IMPRESSIONS: Germany’s tanzmainz Performs Sharon Eyal’s Award-Winning "Soul Chain" at The Joyce
Choreographer: Sharon Eyal
Assistants to the Choreographer: Rebecca Hytting, Tom Weinberger
Co-Creator: Gai Behar
Composer: Ori Lichtik
Costume Designer: Rebecca Hytting // Stage and Lighting Designer: Alon Cohen
Rehearsal Director: Natalia Rodina
tanzmainz Director: Honne Dohrmann
Dancers: Elisabeth Gareis, Daria Hlinkina, Cassandra Martin, Nora Monsecour, Amber Pansters, Maasa Sakano, Marija Slavec-Neeman, Milena Wiese, Zachary Chant, Paul Elie, Finn Lakeberg, Christian Leveque, Federico Longo, Cornelius Mickel, Jaume Luque Parellada, Matti Tauru, Alberto Terribile
January 24-28, 2023
Not easy to endure, Israeli choreographer Sharon Eyal’s daunting Soul Chain, a 55-minute, large-ensemble work, wields extreme visceral impact. Commissioned by tanzmainz, the contemporary dance company of Germany’s Staatstheater Mainz, the intriguing 2017 piece won the German Theatre Prize DER FAUST in 2018, and was recently performed by tanzmainz in the company’s impressive Joyce Theater debut from January 24 - 28. Watching this powerful piece unfold is an indelible experience.
It begins with a pair of dancers way up on the balls of their feet, ankles fully extended, knees loose, torsos stiffly vertical, making their way diagonally across the stage with baby steps. Their stylized struts suggest runway models in super-high heels, and evoke vogue-ing sensibilities. Gradually, as more dancers cross the space, angular arm gestures and spine twists are added to the tiptoe walking, a thematic element shared by everyone. The tiny footfalls land solidly on the relentless beat of a formidable electronic score, composed by Ori Lichtik. After a few minutes, I was already feeling the fatigue surely developing in the dancers’ calf muscles. Little did I know, the marathon had just begun. As the piece progresses, the insistent beat proves inescapable and demands the dancers walk in this manner throughout, granting reprieves for flat-footed movement passages only now and again.
Costumed by Rebecca Hytting, in thin, pale-beige leotards, the dancers appear as a tribe, individuals of varying heights and genders, yes, but in essence more kindred than distinctive. They typically move in stunning unison with sharp, intensely-energized, animalistic actions, all of which become recognizable thematic vocabulary. They like to squat down (still up on their toes) and twist their knees from side to side, alternate forward and backward crossing-over steps, as if doing a Latin ballroom-dance figure, or bring a hand up to the forehead, salute-like, and lift their knees as though marching in a military parade. Sometimes they do little punches, resembling a boxer’s face-protecting jabs. At one point their rhythmic steps transform into ballet bourrées, as they raise one rounded arm overhead and tilt the body in classical line. Yet these abstracted allusions are so artfully light-handed that one is free to read them as referential or, just as easily, not.
Like so many of today’s most inventive contemporary choreographers, Eyal started as a member of Israel’s Batsheva Dance Company, as a performer from 1990-2008 and as a House Choreographer from 2005-2012. Evolving her signature stylishly grotesque movement aesthetic, she went on to create works for an international array of companies, including Nederlands Dance Theater, Royal Swedish Ballet, Hubbard Street Dance Chicago, and her own troupe L-E-V, launched in 2013. With Soul Chain Eyal is clearly asking us to think about individual existence vis a vis a group dynamic.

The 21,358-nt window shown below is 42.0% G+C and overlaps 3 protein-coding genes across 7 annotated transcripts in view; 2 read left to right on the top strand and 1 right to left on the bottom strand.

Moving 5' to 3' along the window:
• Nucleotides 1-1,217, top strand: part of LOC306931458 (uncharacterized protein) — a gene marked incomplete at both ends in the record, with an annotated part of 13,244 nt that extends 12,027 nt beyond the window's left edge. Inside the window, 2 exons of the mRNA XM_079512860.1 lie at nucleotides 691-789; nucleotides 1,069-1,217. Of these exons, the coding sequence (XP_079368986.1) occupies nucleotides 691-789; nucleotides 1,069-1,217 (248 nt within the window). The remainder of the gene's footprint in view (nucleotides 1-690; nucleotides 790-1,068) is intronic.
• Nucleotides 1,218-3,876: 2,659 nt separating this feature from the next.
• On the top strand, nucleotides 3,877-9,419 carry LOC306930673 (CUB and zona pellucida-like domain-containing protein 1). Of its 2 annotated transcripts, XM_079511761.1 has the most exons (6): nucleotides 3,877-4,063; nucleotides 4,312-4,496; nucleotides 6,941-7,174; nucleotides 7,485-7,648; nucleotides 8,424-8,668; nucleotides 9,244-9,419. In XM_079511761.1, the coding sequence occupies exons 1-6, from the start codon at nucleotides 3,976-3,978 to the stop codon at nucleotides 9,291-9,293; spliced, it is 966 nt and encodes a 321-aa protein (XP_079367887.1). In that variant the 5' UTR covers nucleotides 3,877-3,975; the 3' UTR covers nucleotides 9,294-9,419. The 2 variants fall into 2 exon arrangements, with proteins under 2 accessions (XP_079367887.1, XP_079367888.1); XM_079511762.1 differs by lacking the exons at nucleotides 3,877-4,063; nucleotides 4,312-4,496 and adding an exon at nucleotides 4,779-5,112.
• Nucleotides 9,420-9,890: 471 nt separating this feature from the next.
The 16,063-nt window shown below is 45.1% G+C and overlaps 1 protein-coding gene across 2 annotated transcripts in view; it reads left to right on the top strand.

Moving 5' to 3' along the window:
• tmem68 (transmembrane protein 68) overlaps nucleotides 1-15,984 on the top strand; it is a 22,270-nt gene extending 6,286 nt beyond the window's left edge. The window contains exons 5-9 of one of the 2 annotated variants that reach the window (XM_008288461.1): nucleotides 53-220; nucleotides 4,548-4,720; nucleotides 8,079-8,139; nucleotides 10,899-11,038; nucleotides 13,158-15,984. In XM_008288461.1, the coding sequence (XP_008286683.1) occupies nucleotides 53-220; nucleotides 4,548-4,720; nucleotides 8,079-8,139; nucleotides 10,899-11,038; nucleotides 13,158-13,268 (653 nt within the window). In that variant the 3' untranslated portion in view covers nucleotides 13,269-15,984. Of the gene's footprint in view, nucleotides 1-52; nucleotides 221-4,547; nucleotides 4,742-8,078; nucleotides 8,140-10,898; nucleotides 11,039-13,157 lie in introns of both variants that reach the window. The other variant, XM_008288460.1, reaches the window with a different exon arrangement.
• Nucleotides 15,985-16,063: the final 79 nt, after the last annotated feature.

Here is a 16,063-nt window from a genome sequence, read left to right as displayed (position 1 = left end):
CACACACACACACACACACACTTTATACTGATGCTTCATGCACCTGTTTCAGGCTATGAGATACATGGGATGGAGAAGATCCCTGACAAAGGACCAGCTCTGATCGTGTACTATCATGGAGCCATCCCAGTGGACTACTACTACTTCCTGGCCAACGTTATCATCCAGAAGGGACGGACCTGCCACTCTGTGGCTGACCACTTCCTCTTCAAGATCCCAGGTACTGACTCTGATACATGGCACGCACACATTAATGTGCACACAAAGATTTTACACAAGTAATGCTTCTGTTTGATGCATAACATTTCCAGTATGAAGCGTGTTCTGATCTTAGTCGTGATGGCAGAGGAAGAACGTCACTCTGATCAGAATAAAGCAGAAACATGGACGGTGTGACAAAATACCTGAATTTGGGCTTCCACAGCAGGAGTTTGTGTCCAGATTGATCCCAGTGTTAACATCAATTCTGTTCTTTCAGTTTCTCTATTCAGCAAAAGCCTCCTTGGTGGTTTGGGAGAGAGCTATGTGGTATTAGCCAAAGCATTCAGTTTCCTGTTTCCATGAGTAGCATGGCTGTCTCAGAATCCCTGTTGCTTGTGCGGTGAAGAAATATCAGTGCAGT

Choreographically, the piece is crafted as a series of seemingly endless repetitions of a single movement. It’s painful to watch the dancers execute the same move repeatedly, and to sense how draining it is on their bodies. Yet we are simultaneously ensnared by the physical endurance on display. Interestingly, there is always a dancer who separates from the group and moves independently, off on their own, dancing wildly, sometimes as if crazed, or simply free. Twice within the work, a couple sets itself apart from the others and almost seems to be sharing something. Yet neither dancer’s movements change or grow as a result of being together, so we see no evidence of a real relationship.
Program notes inform us that Soul Chain is about love, but I didn’t feel it. Holding abundant muscular tension in their bodies, the dancers communicate severe constraint. And there’s an absence of breath, no indication of natural inhales or exhales — hence, no released feelings or emotional expression. Only once does the choreography suggest any sort of liberation. One by one women take running dives into the outstretched arms of two rows of men who then toss them high up into the air. The episode is undeniably exciting, but seems not to belong in this piece.
While rivetingly performed by tanzmainz (under the artistic direction of Honne Dohrmann), the work grows harder to watch as time wears on. By the end, my calves were screaming in (sympathetic) pain as, dripping with sweat, their costumes marked by huge wet patches, the dancers pushed the limits of their physicality. I felt suffocated by the loud reverberating music, and nauseated by the closing image of a pulsating central figure jerking his upper body in a sideways motion, sending his skull flopping atop his spine again and again — literally hundreds of times! You could sense his neck muscles tiring and imagined him a bobblehead doll whose head would soon break off. I tried to focus on the movements of the dancers behind him, as they clumped together bathed in refreshing rays of white light from above until, finally, it was over. I was thoroughly exhausted, okay maybe a bit exhilarated, and certainly not ungratified.